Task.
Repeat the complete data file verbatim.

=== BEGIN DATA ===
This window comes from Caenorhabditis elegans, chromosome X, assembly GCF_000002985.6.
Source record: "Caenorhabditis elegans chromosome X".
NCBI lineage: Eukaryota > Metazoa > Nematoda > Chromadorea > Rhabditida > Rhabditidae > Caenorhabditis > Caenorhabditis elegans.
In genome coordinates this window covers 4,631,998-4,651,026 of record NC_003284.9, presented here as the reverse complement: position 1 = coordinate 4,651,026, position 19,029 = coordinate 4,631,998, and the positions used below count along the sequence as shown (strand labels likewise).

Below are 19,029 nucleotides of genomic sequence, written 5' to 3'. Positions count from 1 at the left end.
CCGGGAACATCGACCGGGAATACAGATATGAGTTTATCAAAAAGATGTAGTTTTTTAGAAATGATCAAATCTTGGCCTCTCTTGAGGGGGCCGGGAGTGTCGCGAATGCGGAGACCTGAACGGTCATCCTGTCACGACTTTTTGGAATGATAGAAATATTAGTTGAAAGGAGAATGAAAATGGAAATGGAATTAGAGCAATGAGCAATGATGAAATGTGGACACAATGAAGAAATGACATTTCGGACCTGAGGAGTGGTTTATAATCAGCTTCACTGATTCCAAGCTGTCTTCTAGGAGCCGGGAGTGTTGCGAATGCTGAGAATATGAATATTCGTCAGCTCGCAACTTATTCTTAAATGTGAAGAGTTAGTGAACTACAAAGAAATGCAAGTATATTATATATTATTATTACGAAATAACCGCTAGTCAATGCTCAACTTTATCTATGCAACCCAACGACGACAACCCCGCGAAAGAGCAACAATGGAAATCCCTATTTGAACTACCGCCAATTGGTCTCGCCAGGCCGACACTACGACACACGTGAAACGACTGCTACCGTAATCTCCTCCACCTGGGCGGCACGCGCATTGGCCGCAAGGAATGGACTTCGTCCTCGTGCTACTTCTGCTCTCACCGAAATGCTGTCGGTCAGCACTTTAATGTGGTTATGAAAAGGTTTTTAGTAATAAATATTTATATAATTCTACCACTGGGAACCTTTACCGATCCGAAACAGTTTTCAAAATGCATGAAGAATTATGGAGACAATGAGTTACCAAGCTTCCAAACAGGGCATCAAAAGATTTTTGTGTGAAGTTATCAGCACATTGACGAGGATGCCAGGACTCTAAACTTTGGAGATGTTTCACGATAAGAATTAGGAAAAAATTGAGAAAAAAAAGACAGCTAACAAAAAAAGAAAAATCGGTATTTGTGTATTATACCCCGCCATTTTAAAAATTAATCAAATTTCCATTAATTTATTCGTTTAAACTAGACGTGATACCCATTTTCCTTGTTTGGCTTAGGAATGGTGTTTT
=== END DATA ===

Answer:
This window comes from Caenorhabditis elegans, chromosome X, assembly GCF_000002985.6.
Source record: "Caenorhabditis elegans chromosome X".
NCBI lineage: Eukaryota > Metazoa > Nematoda > Chromadorea > Rhabditida > Rhabditidae > Caenorhabditis > Caenorhabditis elegans.
In genome coordinates this window covers 4,631,998-4,651,026 of record NC_003284.9, presented here as the reverse complement: position 1 = coordinate 4,651,026, position 19,029 = coordinate 4,631,998, and the positions used below count along the sequence as shown (strand labels likewise).

Below are 19,029 nucleotides of genomic sequence, written 5' to 3'. Positions count from 1 at the left end.
CCGGGAACATCGACCGGGAATACAGATATGAGTTTATCAAAAAGATGTAGTTTTTTAGAAATGATCAAATCTTGGCCTCTCTTGAGGGGGCCGGGAGTGTCGCGAATGCGGAGACCTGAACGGTCATCCTGTCACGACTTTTTGGAATGATAGAAATATTAGTTGAAAGGAGAATGAAAATGGAAATGGAATTAGAGCAATGAGCAATGATGAAATGTGGACACAATGAAGAAATGACATTTCGGACCTGAGGAGTGGTTTATAATCAGCTTCACTGATTCCAAGCTGTCTTCTAGGAGCCGGGAGTGTTGCGAATGCTGAGAATATGAATATTCGTCAGCTCGCAACTTATTCTTAAATGTGAAGAGTTAGTGAACTACAAAGAAATGCAAGTATATTATATATTATTATTACGAAATAACCGCTAGTCAATGCTCAACTTTATCTATGCAACCCAACGACGACAACCCCGCGAAAGAGCAACAATGGAAATCCCTATTTGAACTACCGCCAATTGGTCTCGCCAGGCCGACACTACGACACACGTGAAACGACTGCTACCGTAATCTCCTCCACCTGGGCGGCACGCGCATTGGCCGCAAGGAATGGACTTCGTCCTCGTGCTACTTCTGCTCTCACCGAAATGCTGTCGGTCAGCACTTTAATGTGGTTATGAAAAGGTTTTTAGTAATAAATATTTATATAATTCTACCACTGGGAACCTTTACCGATCCGAAACAGTTTTCAAAATGCATGAAGAATTATGGAGACAATGAGTTACCAAGCTTCCAAACAGGGCATCAAAAGATTTTTGTGTGAAGTTATCAGCACATTGACGAGGATGCCAGGACTCTAAACTTTGGAGATGTTTCACGATAAGAATTAGGAAAAAATTGAGAAAAAAAAGACAGCTAACAAAAAAAGAAAAATCGGTATTTGTGTATTATACCCCGCCATTTTAAAAATTAATCAAATTTCCATTAATTTATTCGTTTAAACTAGACGTGATACCCATTTTCCTTGTTTGGCTTAGGAATGGTGTTTT